Lithia resident Jasmine Spengler recently worked to increase jump visibility at a local horse stable, earning the prestigious Girl Scout Gold Award.

Lithia area horse lovers can now enjoy riding longer hours, thanks to a project by a local Girl Scout.

Newsome High School student Jasmine Spengler worked with volunteers to increase visibility on the jumps at Bryan Stables in Lithia, earning herself the Girl Scouts Gold Award.

“Combining her passion for the sport with her commitment to Girl Scout values, Jasmine envisioned and implemented an improvement project that is earning her the highest award available,” said Girl Scout Troop Leader, Mary Helenius.

Spengler, who has a passion for horses and riding, felt there was a lack of awareness regarding visibility at the stables.

“I realized that a handful of locations did not provide lighting for evening riding,” she said. “This poses a significant problem because most riders are in school during the day and can only ride in the evening.”

According to Helenius, without proper lighting, jumps and other obstacles are less visible.

“Not only must the horse see the jump, but the rider must be able to determine the distance and communicate with the horse,” said Helenius. “Unfortunately, the proper lighting is very expensive and not realistic for most locations.”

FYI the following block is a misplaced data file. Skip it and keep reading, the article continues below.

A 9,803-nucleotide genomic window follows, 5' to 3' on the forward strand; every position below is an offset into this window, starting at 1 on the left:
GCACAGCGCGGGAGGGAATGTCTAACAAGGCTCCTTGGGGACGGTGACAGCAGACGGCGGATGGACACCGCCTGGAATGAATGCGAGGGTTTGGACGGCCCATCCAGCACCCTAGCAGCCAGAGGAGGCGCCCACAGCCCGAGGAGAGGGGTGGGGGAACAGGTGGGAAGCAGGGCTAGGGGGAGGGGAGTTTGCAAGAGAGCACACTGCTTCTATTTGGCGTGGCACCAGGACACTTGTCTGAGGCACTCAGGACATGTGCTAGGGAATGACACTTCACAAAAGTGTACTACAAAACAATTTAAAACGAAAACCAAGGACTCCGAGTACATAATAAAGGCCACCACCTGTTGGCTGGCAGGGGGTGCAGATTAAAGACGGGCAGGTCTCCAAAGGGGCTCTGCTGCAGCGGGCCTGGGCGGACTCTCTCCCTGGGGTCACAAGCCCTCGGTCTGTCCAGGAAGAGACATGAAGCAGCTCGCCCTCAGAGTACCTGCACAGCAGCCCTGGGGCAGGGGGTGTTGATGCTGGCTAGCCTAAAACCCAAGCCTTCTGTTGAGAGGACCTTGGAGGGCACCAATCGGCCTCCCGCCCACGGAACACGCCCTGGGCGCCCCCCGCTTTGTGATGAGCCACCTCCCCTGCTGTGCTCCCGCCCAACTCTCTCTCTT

After discussing the issues with her instructors, Gayle and Holly Bryan, Spengler proposed that she would paint the jumps for her Gold Award project. She felt that painting the jumps with vibrant colors would help the horse and rider to distinguish the jump from its surroundings, especially in the evenings.

Spengler approached her previous employer, Bungle in Jungle, and current employer, Lowe’s, who offered to donate five gallons of paint to the cause. She also recruited volunteers from a variety of clubs at Newsome High School, including the National Honor Society and Mu Alpha Theta.

The Gold Award is the Girl Scout’s counterpart to the more widely known Eagle Scout award and requires a scout to be a leader in her community and create a goal that will make a positive and lasting impact.

“The scout develops skills that will serve her well through life, including cooperation, team-building, project management and critical thinking,” said Helenius. “By earning the Gold Award, Girl Scouts become eligible for opportunities after high school, including scholarships, distinctive leadership training, a notable credit to their college applications, and, should the scout choose a career in the military, being able to enter at a higher rank than her peers.”

Thirty-five members of the Girl Scouts of West Central Florida earned Gold Awards for 2017-18.

Anyone interested in learning more about Girl Scouts, should contact the Fossil Valley Service Unit of Girl Scouts at 281-GIRL. For more information, visit www.gswcf.org.